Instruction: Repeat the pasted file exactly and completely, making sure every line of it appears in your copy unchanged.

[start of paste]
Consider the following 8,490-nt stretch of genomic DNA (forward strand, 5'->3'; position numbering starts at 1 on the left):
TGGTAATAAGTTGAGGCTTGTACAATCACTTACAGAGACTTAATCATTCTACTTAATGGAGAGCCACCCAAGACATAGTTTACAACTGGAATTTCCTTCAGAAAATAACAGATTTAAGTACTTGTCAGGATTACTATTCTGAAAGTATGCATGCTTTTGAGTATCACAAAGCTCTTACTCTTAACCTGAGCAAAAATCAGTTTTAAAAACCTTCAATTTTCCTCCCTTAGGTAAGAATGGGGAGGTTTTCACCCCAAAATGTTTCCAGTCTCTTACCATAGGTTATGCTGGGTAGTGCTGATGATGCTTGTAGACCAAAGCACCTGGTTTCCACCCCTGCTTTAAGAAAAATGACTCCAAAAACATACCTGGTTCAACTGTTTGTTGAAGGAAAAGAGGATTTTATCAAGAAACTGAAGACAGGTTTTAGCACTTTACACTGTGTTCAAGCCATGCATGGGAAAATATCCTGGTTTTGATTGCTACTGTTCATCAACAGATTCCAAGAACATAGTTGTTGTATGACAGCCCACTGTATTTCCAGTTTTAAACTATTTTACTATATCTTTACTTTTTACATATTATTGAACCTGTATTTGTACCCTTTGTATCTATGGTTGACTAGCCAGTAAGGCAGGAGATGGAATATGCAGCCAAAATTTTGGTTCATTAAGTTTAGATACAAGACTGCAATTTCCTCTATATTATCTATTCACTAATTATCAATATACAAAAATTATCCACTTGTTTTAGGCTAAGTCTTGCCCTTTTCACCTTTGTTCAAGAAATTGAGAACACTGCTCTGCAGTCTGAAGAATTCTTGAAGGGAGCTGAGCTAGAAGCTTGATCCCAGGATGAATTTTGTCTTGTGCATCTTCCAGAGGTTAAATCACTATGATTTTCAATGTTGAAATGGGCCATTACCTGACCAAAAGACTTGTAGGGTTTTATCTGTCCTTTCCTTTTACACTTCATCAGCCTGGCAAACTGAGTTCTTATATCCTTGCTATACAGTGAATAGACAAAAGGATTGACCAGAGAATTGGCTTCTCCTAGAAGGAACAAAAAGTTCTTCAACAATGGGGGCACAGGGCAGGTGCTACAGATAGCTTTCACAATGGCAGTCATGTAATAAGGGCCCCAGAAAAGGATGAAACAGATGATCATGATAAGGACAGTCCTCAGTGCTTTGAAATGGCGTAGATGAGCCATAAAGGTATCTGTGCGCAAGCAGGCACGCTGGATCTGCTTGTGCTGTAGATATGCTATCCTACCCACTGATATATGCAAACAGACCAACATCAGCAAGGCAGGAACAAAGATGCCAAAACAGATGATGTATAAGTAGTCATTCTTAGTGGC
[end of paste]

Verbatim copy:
Consider the following 8,490-nt stretch of genomic DNA (forward strand, 5'->3'; position numbering starts at 1 on the left):
TGGTAATAAGTTGAGGCTTGTACAATCACTTACAGAGACTTAATCATTCTACTTAATGGAGAGCCACCCAAGACATAGTTTACAACTGGAATTTCCTTCAGAAAATAACAGATTTAAGTACTTGTCAGGATTACTATTCTGAAAGTATGCATGCTTTTGAGTATCACAAAGCTCTTACTCTTAACCTGAGCAAAAATCAGTTTTAAAAACCTTCAATTTTCCTCCCTTAGGTAAGAATGGGGAGGTTTTCACCCCAAAATGTTTCCAGTCTCTTACCATAGGTTATGCTGGGTAGTGCTGATGATGCTTGTAGACCAAAGCACCTGGTTTCCACCCCTGCTTTAAGAAAAATGACTCCAAAAACATACCTGGTTCAACTGTTTGTTGAAGGAAAAGAGGATTTTATCAAGAAACTGAAGACAGGTTTTAGCACTTTACACTGTGTTCAAGCCATGCATGGGAAAATATCCTGGTTTTGATTGCTACTGTTCATCAACAGATTCCAAGAACATAGTTGTTGTATGACAGCCCACTGTATTTCCAGTTTTAAACTATTTTACTATATCTTTACTTTTTACATATTATTGAACCTGTATTTGTACCCTTTGTATCTATGGTTGACTAGCCAGTAAGGCAGGAGATGGAATATGCAGCCAAAATTTTGGTTCATTAAGTTTAGATACAAGACTGCAATTTCCTCTATATTATCTATTCACTAATTATCAATATACAAAAATTATCCACTTGTTTTAGGCTAAGTCTTGCCCTTTTCACCTTTGTTCAAGAAATTGAGAACACTGCTCTGCAGTCTGAAGAATTCTTGAAGGGAGCTGAGCTAGAAGCTTGATCCCAGGATGAATTTTGTCTTGTGCATCTTCCAGAGGTTAAATCACTATGATTTTCAATGTTGAAATGGGCCATTACCTGACCAAAAGACTTGTAGGGTTTTATCTGTCCTTTCCTTTTACACTTCATCAGCCTGGCAAACTGAGTTCTTATATCCTTGCTATACAGTGAATAGACAAAAGGATTGACCAGAGAATTGGCTTCTCCTAGAAGGAACAAAAAGTTCTTCAACAATGGGGGCACAGGGCAGGTGCTACAGATAGCTTTCACAATGGCAGTCATGTAATAAGGGCCCCAGAAAAGGATGAAACAGATGATCATGATAAGGACAGTCCTCAGTGCTTTGAAATGGCGTAGATGAGCCATAAAGGTATCTGTGCGCAAGCAGGCACGCTGGATCTGCTTGTGCTGTAGATATGCTATCCTACCCACTGATATATGCAAACAGACCAACATCAGCAAGGCAGGAACAAAGATGCCAAAACAGATGATGTATAAGTAGTCATTCTTAGTGGC